At any time, individual lesions may have any or all of these features. Early lesions may be difficult to distinguish from those of subacute cutaneous lupus erythematosus (SCLE). Facial lesions may be misdiagnosed as actinic keratoses or squamous cell carcinomas. DLE lesions are often photodistributed, but relatively unexposed skin may also be affected. The conchal bowls and scalp are both common areas of involvement. Permanent scarring alopecia may result (see images below).

Scarring alopecia of discoid lupus erythematosus. Scarring alopecia of discoid lupus erythematosus.
Widespread scarring alopecia. Widespread scarring alopecia.

Patients with DLE often are divided into two subsets: localized and widespread (disseminated). Localized DLE occurs when the head and neck only are affected, while widespread DLE occurs when other areas are affected, regardless of whether disease of the head and neck is seen. Patients with widespread involvement often have hematologic and serologic abnormalities, are more likely to develop systemic lupus erythematosus (SLE), and are more difficult to treat.

Mucosal surfaces may also be affected by lesions that appear identical to DLE of the skin. Palms and soles may be affected by DLE, but this occurs in less than 2% of patients (see the image below).[21]

Palmar lesions of discoid lupus erythematosus. Palmar lesions of discoid lupus erythematosus.

DLE lesions may become hypertrophic or verrucous (see the image below). This subset is manifested by wartlike lesions, most often on the extensor arms. Hypertrophic lesions of chronic lupus erythematosus must be differentiated from warts, keratoacanthomas, or squamous cell carcinoma. These lesions are challenging to treat.[22]

Lupus panniculitis, a form of CCLE that manifests with tender, inflammatory nodules in the early phase, results in eventual destruction of the subcutaneous fat with resulting atrophy and contour change. Lupus panniculitis may be accompanied by overlying typical DLE lesions and/or may occur in patients with SLE.[23]

Hypertrophic lesions of chronic cutaneous lupus er Hypertrophic lesions of chronic cutaneous lupus erythematosus on the dorsal hands. Characteristic lesions were observed elsewhere.

Classification Criteria

Development of classification criteria specific for the diagnosis of DLE was initiated by experts using a Delphi method in 2017.[24] While validation of these criteria is required, they provide a preliminary diagnostic classification scheme to be used clinically and for research. The 12 characteristics, stratified by category, include the following:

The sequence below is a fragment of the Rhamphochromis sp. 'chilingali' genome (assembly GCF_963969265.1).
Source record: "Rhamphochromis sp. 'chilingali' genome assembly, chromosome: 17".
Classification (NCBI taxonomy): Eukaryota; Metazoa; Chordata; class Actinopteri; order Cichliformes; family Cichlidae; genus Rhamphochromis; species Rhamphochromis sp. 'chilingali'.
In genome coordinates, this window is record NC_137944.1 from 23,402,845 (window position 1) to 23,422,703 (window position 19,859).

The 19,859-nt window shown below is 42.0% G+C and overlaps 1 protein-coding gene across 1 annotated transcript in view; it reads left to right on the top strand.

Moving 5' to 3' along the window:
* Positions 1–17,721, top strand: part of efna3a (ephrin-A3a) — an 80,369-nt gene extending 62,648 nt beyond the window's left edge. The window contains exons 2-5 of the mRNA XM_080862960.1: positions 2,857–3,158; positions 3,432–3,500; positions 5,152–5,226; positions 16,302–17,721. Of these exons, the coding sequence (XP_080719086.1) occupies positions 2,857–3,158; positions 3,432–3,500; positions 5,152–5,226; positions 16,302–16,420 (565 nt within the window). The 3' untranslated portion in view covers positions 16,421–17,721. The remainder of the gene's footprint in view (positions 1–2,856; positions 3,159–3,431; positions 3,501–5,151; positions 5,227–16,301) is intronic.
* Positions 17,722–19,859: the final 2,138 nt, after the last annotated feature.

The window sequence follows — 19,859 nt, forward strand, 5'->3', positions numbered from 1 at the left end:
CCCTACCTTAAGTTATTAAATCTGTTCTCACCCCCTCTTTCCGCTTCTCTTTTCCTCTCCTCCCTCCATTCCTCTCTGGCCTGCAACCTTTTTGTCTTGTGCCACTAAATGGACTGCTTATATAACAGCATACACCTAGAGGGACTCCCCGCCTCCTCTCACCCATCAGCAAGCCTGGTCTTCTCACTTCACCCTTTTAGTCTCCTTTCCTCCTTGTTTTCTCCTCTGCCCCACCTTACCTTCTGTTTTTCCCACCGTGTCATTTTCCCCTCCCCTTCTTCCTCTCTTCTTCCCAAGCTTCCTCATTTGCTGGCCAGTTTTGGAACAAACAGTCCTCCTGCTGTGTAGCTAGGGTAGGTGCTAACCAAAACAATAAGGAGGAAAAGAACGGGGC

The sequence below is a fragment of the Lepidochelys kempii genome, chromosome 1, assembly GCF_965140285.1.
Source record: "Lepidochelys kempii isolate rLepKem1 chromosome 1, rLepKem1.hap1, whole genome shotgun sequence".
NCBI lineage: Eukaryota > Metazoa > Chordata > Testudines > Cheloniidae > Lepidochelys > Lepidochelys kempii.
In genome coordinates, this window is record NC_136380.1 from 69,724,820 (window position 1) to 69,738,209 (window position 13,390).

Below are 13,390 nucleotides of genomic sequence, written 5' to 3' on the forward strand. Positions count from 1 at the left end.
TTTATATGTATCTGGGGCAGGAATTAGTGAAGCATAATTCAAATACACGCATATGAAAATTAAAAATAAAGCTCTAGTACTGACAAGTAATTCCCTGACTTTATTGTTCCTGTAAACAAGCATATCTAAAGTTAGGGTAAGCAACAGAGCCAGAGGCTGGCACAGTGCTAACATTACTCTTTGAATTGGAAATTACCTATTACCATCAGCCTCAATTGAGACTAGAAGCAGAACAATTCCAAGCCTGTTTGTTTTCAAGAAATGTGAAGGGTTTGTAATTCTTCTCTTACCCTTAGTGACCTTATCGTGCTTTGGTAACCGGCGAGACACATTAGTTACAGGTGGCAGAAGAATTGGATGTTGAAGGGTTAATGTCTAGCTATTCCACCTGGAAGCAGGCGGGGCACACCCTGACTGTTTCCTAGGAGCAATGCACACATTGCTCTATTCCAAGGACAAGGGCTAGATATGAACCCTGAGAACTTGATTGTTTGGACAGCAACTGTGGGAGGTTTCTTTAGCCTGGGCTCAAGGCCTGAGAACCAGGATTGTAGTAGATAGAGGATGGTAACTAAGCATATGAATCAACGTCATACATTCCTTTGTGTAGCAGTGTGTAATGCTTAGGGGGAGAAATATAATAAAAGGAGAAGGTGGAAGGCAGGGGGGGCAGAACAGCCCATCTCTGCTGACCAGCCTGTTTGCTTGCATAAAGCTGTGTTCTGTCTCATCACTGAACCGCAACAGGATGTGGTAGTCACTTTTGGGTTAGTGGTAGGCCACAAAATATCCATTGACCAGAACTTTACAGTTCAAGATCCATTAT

Morphology is as follows:

  • Erythematous-violaceous in color
  • Atrophic scarring
  • Dyspigmentation
  • Follicular hyperkeratosis/plugging
  • Scarring alopecia

Histopathology is as follows:

  • Interface/vacuolar dermatitis
  • Perivascular and/or periappendageal lymphohistiocytic infiltrate
  • Follicular keratin plugs
  • Mucin deposition
  • Basement membrane thickening

Location is as follows:

  • Location in conchal bowl
  • Preference for head and neck


Diagnostic Considerations

Early lesions in discoid lupus erythematosus (DLE) may be difficult to distinguish from those of subacute cutaneous lupus erythematosus (SCLE). Occasionally, they may be mistaken for actinic keratoses or squamous cell carcinomas. Several unusual variants of chronic cutaneous lupus erythematosus (CCLE), other than DLE, have been reported, and mucosal surfaces may be affected by lesions that appear identical to DLE of the skin.

Differential Diagnoses



Approach Considerations

Screening for systemic lupus erythematosus (SLE) should occur upon diagnosis of discoid lupus erythematosus (DLE). This should consist of a thorough history and physical examination, as well as standard laboratory screening including complete blood cell count, renal function tests, and urinalysis. Hematologic and serologic abnormalities may be present and an elevated sedimentation rate may occur in some patients. Additionally, rheumatoid factor may be positive and complement levels may be decreased. Abnormal renal function tests and/or urinalysis with proteinuria may reflect the presence of renal involvement.

Some patients with DLE (approximately 20%) manifest a positive antinuclear antibody (ANA) when tested with human substrates. HEp-2 cells currently are the most common substrate used in commercial laboratories.

Anti-Ro (SS-A) autoantibodies are present in up to 20% of patients. Antinative deoxyribonucleic acid (DNA, either double-stranded or nDNA) or anti-Sm antibodies usually reflect SLE, and they may occur in some patients (5-20%).[25] In one study, levels of ANA, anti-RNP, anti-dsDNA, and anti-ssDNA IgG were associated with disease activity of DLE as determined by the Cutaneous Lupus Disease Area and Severity Index (CLASI).[26]

Other Tests

Deposition of immunoglobulin and/or complement at the dermoepidermal junction is a characteristic feature of lupus erythematosus. Tissue may be examined from skin lesions (lesional) or normal skin (nonlesional). Nonlesional biopsies may be from photoexposed or nonexposed surfaces. Testing of nonlesional, nonexposed skin is termed the lupus band test (LBT).